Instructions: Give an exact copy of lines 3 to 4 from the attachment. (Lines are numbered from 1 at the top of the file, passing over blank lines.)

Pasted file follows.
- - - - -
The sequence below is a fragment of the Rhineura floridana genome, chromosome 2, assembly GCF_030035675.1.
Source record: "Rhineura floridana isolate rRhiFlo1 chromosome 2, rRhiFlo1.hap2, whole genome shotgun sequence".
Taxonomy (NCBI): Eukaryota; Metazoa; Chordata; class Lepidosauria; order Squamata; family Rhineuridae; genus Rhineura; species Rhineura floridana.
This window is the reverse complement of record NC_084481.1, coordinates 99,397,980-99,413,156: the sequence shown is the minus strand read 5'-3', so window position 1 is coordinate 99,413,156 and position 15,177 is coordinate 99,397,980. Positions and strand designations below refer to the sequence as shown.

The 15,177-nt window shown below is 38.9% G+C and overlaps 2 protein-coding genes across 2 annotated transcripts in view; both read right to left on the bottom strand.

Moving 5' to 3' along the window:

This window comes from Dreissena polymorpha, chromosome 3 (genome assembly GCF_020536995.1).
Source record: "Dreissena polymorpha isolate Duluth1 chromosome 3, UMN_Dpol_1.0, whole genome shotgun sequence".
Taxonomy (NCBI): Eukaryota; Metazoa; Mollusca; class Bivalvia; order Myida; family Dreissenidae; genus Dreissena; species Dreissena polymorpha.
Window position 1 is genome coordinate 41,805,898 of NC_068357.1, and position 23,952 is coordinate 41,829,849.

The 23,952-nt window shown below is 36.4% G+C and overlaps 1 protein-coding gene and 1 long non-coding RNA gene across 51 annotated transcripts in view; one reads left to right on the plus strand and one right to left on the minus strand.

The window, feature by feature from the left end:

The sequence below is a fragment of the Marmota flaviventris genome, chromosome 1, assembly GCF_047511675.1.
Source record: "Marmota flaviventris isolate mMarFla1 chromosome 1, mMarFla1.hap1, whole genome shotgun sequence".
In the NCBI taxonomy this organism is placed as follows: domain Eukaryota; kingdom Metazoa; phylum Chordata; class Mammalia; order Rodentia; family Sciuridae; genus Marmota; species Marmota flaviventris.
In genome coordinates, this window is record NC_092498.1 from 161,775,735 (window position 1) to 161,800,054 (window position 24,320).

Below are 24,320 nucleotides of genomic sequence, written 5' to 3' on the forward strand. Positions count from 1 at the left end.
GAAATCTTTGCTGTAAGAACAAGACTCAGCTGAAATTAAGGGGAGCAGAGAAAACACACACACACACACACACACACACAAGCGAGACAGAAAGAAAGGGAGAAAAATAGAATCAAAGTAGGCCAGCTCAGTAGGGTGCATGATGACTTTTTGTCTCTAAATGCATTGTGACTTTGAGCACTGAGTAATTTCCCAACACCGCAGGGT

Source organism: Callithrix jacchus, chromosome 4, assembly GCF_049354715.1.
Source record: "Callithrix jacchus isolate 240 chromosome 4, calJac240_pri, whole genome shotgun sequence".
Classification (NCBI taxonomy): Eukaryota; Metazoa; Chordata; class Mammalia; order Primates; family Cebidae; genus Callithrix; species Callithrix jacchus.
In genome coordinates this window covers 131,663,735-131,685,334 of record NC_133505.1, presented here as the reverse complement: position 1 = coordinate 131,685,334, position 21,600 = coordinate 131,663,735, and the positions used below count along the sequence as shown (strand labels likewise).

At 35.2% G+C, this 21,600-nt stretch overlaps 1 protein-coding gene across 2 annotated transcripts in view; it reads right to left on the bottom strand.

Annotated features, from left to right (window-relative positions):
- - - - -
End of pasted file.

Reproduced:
Taxonomy (NCBI): Eukaryota; Metazoa; Chordata; class Lepidosauria; order Squamata; family Rhineuridae; genus Rhineura; species Rhineura floridana.
This window is the reverse complement of record NC_084481.1, coordinates 99,397,980-99,413,156: the sequence shown is the minus strand read 5'-3', so window position 1 is coordinate 99,413,156 and position 15,177 is coordinate 99,397,980. Positions and strand designations below refer to the sequence as shown.